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What it means to be a Giant
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Cora ChampommierJune 15, 2024

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Face-to-face: Should students attend the Giants parade?

Face-to-Face is a feature that allows two members of the Redwood community to grill each other, argue, or simply converse about a relevant issue or event. We provide the topic, and they do the rest. This month’s participants are juniors Jordan Byck and Paige Colvin. The two discuss whether or not students should ditch school to attend the World Series Giants parade.

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What influenced you to attend or not attend the parade?

Jordan Byck: I think that the parade is mainly a social thing. It’s a way for Redwood students to get together and celebrate our local sports team winning the championship. In most places, it’s not something that happens very often, so when it does happen, it should be really cherished and should be an opportunity to celebrate.

Paige Colvin: Not many of my friends are going, and it’s kind of difficult for us to just pick up and get on a ferry and leave without some kind of planning with my parents. It would just be too difficult to just leave school suddenly for the parade.

Should teachers accommodate or plan around students who skip school?

PC:  I think it just makes it more difficult for teachers because I know a lot of teachers are saying they need to change their curriculum because they know a lot of students are going to be absent on Friday. The teachers have planned out what they are going to teach on Friday, and it makes it difficult if there are going to be a lot of students who are not going to be there to learn what they are teaching.

JB:  To be honest, teachers should take into account the social aspects of what’s going on [when planning] their curriculum, and they can’t take a sort of egocentric view on their teaching.  They have to know that there are going to be people skipping this day, and they have to take that into account when they are writing their curriculum. They can’t assume that the entire world will fall into their schedule.

PC: I don’t think its egocentric. I think it’s academically centric because we are in school, because we are here to learn, and teachers can’t plan for students to just decide that they don’t want to be there.

JB: It’s absurd to assume that our learning is going to be somehow forsaken because we skip one day of school.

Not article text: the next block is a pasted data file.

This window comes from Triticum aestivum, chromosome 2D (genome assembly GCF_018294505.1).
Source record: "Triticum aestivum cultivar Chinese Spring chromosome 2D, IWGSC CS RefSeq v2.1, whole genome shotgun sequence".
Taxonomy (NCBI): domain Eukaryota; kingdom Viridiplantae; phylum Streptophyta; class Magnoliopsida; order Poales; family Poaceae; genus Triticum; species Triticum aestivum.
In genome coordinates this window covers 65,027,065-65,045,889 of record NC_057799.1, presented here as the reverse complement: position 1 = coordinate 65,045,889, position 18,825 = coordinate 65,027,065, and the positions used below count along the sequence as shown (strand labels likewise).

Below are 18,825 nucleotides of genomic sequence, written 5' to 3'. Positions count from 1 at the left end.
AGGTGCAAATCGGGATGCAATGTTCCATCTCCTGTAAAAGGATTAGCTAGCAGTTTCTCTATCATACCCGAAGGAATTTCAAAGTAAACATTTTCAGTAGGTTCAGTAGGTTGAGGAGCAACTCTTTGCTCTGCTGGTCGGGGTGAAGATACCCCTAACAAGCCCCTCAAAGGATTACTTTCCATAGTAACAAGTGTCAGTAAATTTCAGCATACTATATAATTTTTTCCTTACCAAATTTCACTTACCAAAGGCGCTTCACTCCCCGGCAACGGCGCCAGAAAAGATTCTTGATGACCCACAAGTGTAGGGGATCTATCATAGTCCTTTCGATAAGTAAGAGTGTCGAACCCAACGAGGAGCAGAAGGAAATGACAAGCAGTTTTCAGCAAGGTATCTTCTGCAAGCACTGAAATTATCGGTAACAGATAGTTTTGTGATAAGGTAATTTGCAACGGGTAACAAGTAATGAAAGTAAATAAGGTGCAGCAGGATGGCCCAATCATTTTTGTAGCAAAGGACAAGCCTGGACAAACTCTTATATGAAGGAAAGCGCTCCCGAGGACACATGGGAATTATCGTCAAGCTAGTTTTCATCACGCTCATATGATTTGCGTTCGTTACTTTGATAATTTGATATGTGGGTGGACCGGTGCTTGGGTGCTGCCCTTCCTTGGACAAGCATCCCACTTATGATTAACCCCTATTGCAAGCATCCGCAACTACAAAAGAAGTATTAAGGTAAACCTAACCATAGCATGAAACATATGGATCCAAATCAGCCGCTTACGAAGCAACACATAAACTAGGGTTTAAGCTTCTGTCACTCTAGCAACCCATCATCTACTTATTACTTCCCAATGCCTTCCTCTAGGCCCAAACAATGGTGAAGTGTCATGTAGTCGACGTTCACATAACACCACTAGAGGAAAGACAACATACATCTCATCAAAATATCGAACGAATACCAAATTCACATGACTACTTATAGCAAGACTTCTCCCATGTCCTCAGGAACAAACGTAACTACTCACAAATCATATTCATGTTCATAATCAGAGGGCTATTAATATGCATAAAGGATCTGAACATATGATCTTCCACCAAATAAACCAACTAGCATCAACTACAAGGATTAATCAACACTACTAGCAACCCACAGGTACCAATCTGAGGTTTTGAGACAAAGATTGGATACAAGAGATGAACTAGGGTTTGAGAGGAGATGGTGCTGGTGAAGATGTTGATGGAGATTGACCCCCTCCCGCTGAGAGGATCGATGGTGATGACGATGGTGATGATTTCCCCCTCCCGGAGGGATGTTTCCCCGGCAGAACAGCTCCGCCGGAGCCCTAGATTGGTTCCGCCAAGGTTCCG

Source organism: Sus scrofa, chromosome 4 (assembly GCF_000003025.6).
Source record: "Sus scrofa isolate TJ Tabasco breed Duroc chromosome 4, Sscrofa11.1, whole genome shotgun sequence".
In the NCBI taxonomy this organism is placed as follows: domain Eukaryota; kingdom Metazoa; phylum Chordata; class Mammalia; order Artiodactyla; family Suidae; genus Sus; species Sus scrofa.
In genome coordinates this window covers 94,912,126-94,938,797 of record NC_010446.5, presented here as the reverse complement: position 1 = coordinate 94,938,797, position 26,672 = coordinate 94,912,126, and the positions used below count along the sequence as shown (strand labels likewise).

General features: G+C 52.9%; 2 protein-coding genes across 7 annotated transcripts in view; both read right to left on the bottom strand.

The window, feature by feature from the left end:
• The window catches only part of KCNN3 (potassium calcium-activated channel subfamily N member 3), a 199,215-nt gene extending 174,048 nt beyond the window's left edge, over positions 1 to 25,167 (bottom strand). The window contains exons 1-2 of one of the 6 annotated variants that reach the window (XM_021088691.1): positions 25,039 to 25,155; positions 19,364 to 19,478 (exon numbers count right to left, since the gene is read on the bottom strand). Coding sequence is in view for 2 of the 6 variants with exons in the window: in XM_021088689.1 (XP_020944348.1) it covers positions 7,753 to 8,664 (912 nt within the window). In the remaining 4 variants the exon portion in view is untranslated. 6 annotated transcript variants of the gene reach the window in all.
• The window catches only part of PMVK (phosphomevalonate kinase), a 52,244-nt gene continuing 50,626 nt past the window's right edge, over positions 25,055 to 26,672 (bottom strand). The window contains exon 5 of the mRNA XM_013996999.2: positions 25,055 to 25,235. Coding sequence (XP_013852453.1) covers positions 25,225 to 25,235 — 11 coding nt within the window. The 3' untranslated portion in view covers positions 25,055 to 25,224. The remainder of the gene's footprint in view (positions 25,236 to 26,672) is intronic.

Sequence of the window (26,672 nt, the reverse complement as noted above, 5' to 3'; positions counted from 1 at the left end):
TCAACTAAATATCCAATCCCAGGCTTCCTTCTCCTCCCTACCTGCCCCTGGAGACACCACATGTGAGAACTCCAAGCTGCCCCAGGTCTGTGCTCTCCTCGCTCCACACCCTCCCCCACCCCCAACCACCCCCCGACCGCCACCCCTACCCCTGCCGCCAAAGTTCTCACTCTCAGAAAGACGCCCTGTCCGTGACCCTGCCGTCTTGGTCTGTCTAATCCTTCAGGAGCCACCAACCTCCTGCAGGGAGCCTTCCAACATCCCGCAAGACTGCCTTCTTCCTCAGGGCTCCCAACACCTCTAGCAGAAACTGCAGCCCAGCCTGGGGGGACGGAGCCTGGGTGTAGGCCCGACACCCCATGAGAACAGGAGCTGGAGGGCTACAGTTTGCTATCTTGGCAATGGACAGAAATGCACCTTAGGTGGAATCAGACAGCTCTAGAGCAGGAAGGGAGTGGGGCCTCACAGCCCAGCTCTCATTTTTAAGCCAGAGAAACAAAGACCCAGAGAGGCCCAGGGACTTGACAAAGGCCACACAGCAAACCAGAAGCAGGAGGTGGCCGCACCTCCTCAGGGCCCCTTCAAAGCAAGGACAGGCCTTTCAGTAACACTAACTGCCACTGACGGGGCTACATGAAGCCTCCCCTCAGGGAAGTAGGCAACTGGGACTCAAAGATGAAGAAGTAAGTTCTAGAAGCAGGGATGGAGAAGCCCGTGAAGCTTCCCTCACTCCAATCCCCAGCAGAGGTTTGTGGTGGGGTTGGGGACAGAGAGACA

PC: Well, I personally know that a lot of teachers have had tests or assignments or certain presentations planned that day, and now they are having to completely rearrange their schedule just to accommodate these kids who just decided to skip school to be able to go to the parade.

Is it morally okay for students to call in sick or use an excused absence to skip the parade?

JB: In the great majority of the situations, no, students shouldn’t just skip school because they feel like it or for an average social event, but this is such a special experience that most other schools around the country won’t be able to get. It would almost feel like a waste not to skip school that day.

PC: I think using excused absences or [calling in] sick days just because you want to go have fun at the parade… you shouldn’t do it.

JB: Excused absences can be used at the student’s own discretion.

Should teachers be allowed to penalize students for skipping school to go to the parade?

JB: If they want to penalize all of their students, go ahead.

PC: If teachers want to penalize their students for skipping school, they definitely should be able to because the student skipped school.

JB: If it is a penalty for all of the students, is it really a penalty for anyone?

PC: There are some students who don’t go to the parade, and it wouldn’t be penalizing every student.

JB: I think teachers totally can penalize their students if they want to. But they should take into consideration that the great majority of students are going to skip school on that day.

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About the Contributor
Keely Jenkins, Author